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Combination of
FebarbamateCarbamate, barbiturate
DifebarbamateCarbamate, barbiturate

Tetrabamate (Atrium, G Tril, Sevrium) is a combination drug formulation of febarbamate, difebarbamate, and phenobarbital which was marketed in France and Spain and was used to treat anxiety and alcohol withdrawal-associated muscle tremors, agitation, and depression.[1][2][3][4] It was largely, but not completely discontinued on April 4, 1997 after over 30 years of use due to reports of hepatitis and acute liver failure.[3][4][5][6] The decision to restrict the use of the drug had been long-awaited.[6]


  1. ^ Index nominum 2000: international drug directory. Taylor & Francis US. 2000. pp. 333 & 427. ISBN 978-3-88763-075-1. Retrieved 26 November 2011.
  2. ^ Eugene R. Schiff; Willis C. Maddrey; Michael F. Sorrell (19 October 2011). Schiff's Diseases of the Liver. John Wiley and Sons. p. 2276. ISBN 978-1-119-95048-6. Retrieved 26 November 2011.
  3. ^ a b Binder D, Jost R, Flury R, Salomon F (May 1995). "[Acute liver failure following tetrabamate]". Schweizerische Medizinische Wochenschrift (in German). 125 (19): 965–9. PMID 7761807.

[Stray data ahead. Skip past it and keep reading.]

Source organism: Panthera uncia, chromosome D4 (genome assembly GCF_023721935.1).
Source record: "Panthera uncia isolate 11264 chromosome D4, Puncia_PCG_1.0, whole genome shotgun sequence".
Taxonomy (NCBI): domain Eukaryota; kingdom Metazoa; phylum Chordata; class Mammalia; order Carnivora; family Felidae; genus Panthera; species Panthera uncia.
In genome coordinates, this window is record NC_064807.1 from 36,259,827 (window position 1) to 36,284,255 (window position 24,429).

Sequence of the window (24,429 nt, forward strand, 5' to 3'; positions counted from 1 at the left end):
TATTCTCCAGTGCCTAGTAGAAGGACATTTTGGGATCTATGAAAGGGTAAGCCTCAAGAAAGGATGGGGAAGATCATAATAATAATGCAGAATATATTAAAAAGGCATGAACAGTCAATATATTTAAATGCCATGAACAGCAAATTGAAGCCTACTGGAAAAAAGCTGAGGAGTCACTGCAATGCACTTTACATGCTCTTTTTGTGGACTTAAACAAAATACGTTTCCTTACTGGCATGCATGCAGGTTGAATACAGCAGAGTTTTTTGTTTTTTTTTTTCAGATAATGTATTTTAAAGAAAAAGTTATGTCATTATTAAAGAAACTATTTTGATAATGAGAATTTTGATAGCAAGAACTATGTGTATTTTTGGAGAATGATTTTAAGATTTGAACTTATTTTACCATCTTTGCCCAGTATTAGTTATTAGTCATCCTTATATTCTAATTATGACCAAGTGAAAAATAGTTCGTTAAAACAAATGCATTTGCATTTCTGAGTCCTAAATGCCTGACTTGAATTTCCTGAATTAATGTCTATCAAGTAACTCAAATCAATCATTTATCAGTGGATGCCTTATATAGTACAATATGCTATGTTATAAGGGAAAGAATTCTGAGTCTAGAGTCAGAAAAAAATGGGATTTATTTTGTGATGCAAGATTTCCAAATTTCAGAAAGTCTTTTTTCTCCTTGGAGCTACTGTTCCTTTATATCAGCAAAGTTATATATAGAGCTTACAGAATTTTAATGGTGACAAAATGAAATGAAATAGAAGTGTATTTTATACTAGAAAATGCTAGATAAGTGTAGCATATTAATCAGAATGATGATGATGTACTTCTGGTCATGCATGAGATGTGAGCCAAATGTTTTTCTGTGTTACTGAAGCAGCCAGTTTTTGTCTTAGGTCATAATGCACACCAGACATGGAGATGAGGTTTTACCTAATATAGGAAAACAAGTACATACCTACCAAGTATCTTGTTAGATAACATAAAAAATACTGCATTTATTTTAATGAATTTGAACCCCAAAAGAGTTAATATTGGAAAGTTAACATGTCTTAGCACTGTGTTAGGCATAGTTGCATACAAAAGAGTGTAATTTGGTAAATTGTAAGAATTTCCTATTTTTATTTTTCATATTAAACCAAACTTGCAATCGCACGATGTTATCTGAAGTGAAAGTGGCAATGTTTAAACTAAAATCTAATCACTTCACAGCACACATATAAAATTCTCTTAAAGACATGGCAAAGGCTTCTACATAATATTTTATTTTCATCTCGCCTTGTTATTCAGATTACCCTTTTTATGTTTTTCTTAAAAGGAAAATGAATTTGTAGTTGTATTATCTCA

4. ^ a b Consolidated list of products whose consumption and/or sale have been banned, withdrawn, severely restricted or not approved by governments. United Nations Publications. 2003. p. 259. ISBN 978-92-1-130230-1. Retrieved 26 November 2011.
  5. ^ Horsmans Y, Lannes D, Pessayre D, Larrey D (December 1994). "Possible association between poor metabolism of mephenytoin and hepatotoxicity caused by Atrium, a fixed combination preparation containing phenobarbital, febarbamate and difebarbamate". Journal of Hepatology. 21 (6): 1075–9. doi:10.1016/s0168-8278(05)80620-8. PMID 7699230.
  6. ^ a b "Severe hepatitis due to Atrium". Prescrire International. 10 (55): 150. October 2001. PMID 11824432.